When we last saw the Giants, they earned their first playoff victory since winning Super Bowl XLVI over a decade ago, finishing off the Vikings in a 31-24 upset on Wild Card Weekend. After falling short of defeating the Northmen just three weeks prior, New York was a trendy favorite to knock off the NFC North Champions, primarily due to their atrocious Defense, which Daboll’s troops were prepared to exploit. After relinquishing a 12-play, 75-yard touchdown drive to open the evening, Big Blue responded with seventeen unanswered points, highlighted by a 28-yard jaunt into the end zone by Barkley, before Jones hit (Sophomore Receiver) Isaiah Hodgins for a 14-yard score. The hosts would strike back to cut the deficit to three points before halftime, but they were unable to retake the lead the rest of the way. The visitors hit paydirt shortly after intermission, with Jones swiftly guiding them seventy-five yards downfield in six plays, finding () Daniel Bellinger for a 9-yard touchdown. The Vikings would tie it at 24-24 early in the fourth quarter, but Jones & Co completely took the air out of the football with a 12-play, 75-yard drive ending with another Barkley touchdown to reestablish the lead, which they would not relinquish. When it was all said and done, the G-Men amassed 431 total yards on twenty-eight first downs, rushing for 142 yards on thirty carries, leading to a stellar 7-of-13 showing on third down and a commanding advantage in time of possession (33:36). Jones was nothing short of excellent, becoming the first player in NFL history to throw for 300+ yards and a pair of passing touchdowns, while rushing for 75+ yards to boot, shredding the Northmen with both his arm and legs. It was a balanced effort for Barkley, who offered fifty-three rushing yards and another fifty-six through the air, while Hodgins posted his finest performance of the campaign, with a career-high 105 yards on eight receptions. Defensively, (Defensive Coordinator) Wink Martindale’s troops didn’t sack Kirk Cousins, but they were in his face all evening, totaling eleven hits and pressures, led by (Pro-Bowl Defensive Tackle) Dexter Lawrence, who hit him four times, including a late pressure on the final drive of the day that could have been flagged for pass interference. Looking to this third leg with the Eagles, the Giants have oftentimes found themselves on the wrong end of this rivalry of late, winning just two of their last ten meetings, including each of those two previous encounters this season. In five career meetings with Philadelphia, Jones has posted a 2-3 record with a completion percentage of 65.4%, while averaging 220.6 yards per game on 6.27 net yards per attempt with five touchdowns in comparison to two interceptions, while rushing for another 47.6 yards per game and two scores. As for Barkley, he’s averaged 97.8 yards from scrimmage in seven meetings with the birds, netting 5.4 yards per touch and four total touchdowns. From a betting perspective, it’s been a different story though, as New York has covered the spread in six of those affairs. And speaking of the spread, few teams have been hot in this regard as the G-Men, who have covered the number in eight of their last ten games overall regardless of the venue, including each of their last five outings. They’ve also matched those records over their last ten contests away from MetLife Stadium, while also posting an 8-2 record against the spread when receiving points from the oddsmakers. Furthermore, they’ve covered the spread in four of their last five trips to Lincoln Financial Field. On the injury front, Big Blue emerged from that triumph in Minneapolis largely healthy and intact, with the only question marks being (Guard) Shane Lemieux and (Defensive Lineman) Nick Williams, who are both listed as questionable with various ailments.
Meanwhile, much can change in a matter of weeks in the NFL, so we’ll forgive any of you who may have forgotten about the Eagles (14-3, 1st in NFC East), who for the bulk of the regular season were easily the best team in the league. Indeed, (Head Coach) Nick Sirianni’s troops carried over their late season momentum from 2021 into 2022, getting off to a torrid 13-1 start, their best in franchise history. During that period, they were eviscerating the opposition by an average of 11.7 points and 100.6 total yards per game, while enjoying a very healthy turnover differential of +12. The ground game, led by (third year Quarterback) Jalen Hurts, was churning out a whopping 158.6 yards per contest, while an aggressive Defense had racked up an NFL-best FIFTY-FIVE sacks with twenty-five takeaways, fifteen of which were interceptions. By and large, Hurts (pictured below) was playing at an MVP level, completing 67.3% of his passes for an average of 248.0 yards on a healthy 7.67 net yards per attempt with twenty-two touchdowns opposed to just five interceptions, while rushing for another 53.4 yards per game and thirteen scores. The 24-year-old improved immensely as a passer this season, with much of his success building off his threat as a runner, which as we’ve seen over the course of his young career is nothing short of formidable. Like their counterparts tonight, Sirianni and (Offensive Coordinator) Shane Steichen have done an excellent job of utilizing their Quarterback’s mobility on designed runs plays, forcing opposing Safeties to come down into the box, which has in turn opened up a wealth of space for the Receiving Corps to make plays. (General Manager) Howie Roseman has been on fire since last Spring, but by far and away the most notable move that the longtime executive did was trading for the services of (Pro-Bowl Receiver) A.J. Brown, who was disenchanted with life in Tennessee, arriving during the 2022 NFL Draft in exchange for a first and third round pick. Bringing a sorely needed physical presence to the passing game, the 25-year-old immediately hit it off with Hurts, posting career-highs in a slew of categories including receptions (88), receiving yards (1,496), and touchdowns (11), with five 100-yard games in his first run in the City of Brotherly Love. However, the joyride got a little bumpy towards the end of the regular season, when Hurts suffered a shoulder injury in a 25-20 win at the Bears, sidelining him for the next two games, both of which were losses to the likes of the Cowboys (40-34) and the Saints (20-10). With (Backup Quarterback) Garnder Minshew at the controls, the Offense was far more turnover-prone with five during that period, including four in the Christmas Eve loss at Dallas. As you can imagine, balance was a major issue without Hurts on the field, with Sirianni’s troops churning out a meager 77.0 yards per game. Sure, Minshew can sling it all over the gridiron, but he’s nowhere near the running threat that Hurts is, which makes this high-powered attack all the more pedestrian without him. Those two losses, coupled with the resurgence of San Francisco and Dallas, forced Philadelphia into a clinching scenario in the regular season finale against the Giants (much more on that affair in a bit); basically, if they won (which they did), then they would have secured the top seed in the NFC, while a loss would put them in peril as the Niners hammered the Cardinals. Sirianni played many of his starters, including Hurts in that one, which was a risky proposition given the health of his Quarterback’s shoulder, though this last week off should go a long way towards his return to full strength. The question is, how healthy is that shoulder? If he’s not 100%, then what are the odds that he avoids that dreadful showing in last year’s playoffs, in which he could do nothing until garbage time of a 31-15 rout at the hands of the Buccaneers? There is a precedent for Philly to succeed here, for the last two times that they’ve been the NFC’s number one seed have seen them advance to the Super Bowl, with their most recent instance being that watershed triumph in Super Bowl LII.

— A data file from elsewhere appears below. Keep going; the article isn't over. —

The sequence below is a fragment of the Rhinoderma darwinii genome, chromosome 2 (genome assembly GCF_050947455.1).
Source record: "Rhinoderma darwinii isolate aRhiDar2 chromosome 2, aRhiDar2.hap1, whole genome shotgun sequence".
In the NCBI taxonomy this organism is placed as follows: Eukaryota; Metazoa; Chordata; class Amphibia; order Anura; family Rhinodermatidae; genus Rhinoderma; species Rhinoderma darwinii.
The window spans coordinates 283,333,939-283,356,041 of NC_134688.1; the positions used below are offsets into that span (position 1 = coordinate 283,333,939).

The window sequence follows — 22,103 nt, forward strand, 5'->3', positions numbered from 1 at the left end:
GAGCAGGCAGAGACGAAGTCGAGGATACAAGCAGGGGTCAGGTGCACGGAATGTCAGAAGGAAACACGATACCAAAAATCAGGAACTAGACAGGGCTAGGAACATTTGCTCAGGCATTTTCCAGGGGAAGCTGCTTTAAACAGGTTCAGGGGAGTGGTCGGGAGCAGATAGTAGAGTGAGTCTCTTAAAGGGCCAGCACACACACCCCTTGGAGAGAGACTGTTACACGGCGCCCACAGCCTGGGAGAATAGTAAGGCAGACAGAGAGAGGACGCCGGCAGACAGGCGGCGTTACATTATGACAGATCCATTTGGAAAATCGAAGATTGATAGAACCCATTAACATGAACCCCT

When we last saw the Eagles, they locked up the top seed in the NFC two weeks ago with a 22-16 victory over these same Giants, which more or less amounted to a glorified walk-through for tonight’s showdown. A week after clinching a Wild Card berth, New York had nothing to play for in this one, and that set the table for a contest that featured SIX field goals from the two sides, five of which coming courtesy of (young Kicker) Jake Elliott. Of course, all eyes were on Hurts and that bulky shoulder that kept him out of action for two weeks; it was a mixed bag for the Pro-Bowler, who completed 20-of-35 passes for 229 with an interception, while being largely contained on the ground, rushing for a mere thirteen yards on nine attempts. Furthermore, he was sacked three times and pressured on eleven occasions. As a whole, the Offense amassed 342 total yards on twenty-three first downs, rushing for 135 yards on thirty-four carries, though converted just 5-of-14 third downs. The triumvirate of (Tailbacks) Boston Scott, Kenneth Gainwell, and Miles Sanders accounted for 122 yards on the ground, while the aforementioned Brown hauled in only four of his ten targets, though made the most of them with ninety-five yards. Defensively, (Defensive Coordinator) Jonathan Gannon’s unit performed well against what was essentially the Giants’ B-Team, yielding 284 total yards on eighteen first downs, limiting them to just 4-of-14 on third down and just two trips into the red zone. Looking to tonight’s third encounter with the Giants, the Eagles have OWNED this rivalry of late, winning eight of the last ten meetings, including each of their two previous battles this season. In six career meetings with New York, Hurts owns a 4-2 record, which completing 57.1% of his passes for an average of 129.0 yards on just 5.62 net yards per attempt, with four touchdowns and interceptions apiece, though has enjoyed much more success on the ground with 175 rushing yards and another score on thirty carries, netting 5.0 yards per carry. From a betting perspective, Philadelphia may have won seven of their last ten games overall straight-up, only for that record to be inversed against the spread (3-7) regardless of the venue. These birds are 6-4 against the spread over their last ten outings at Lincoln Financial Field and have failed to cover the line in each of their last three contests when favored by the oddsmakers. Furthermore, are riding a four-game losing streak against the spread overall, along with a five-game skid in that regard in the month of January. With that said, Philly has generally handled themselves well in this particular round of the playoffs, covering the spread in five consecutive divisional round affairs. On the injury front, the bye week appears to have treated Sirianni’s troops well, though there are some lingering concerns, as (Pro-Bowl Right Tackle) Lane Johnson isn’t expected to return until next week at the earliest due to a partial abdominal tear, while (Defensive End) Josh Sweat is questionable to participate in this matchup due to head injury.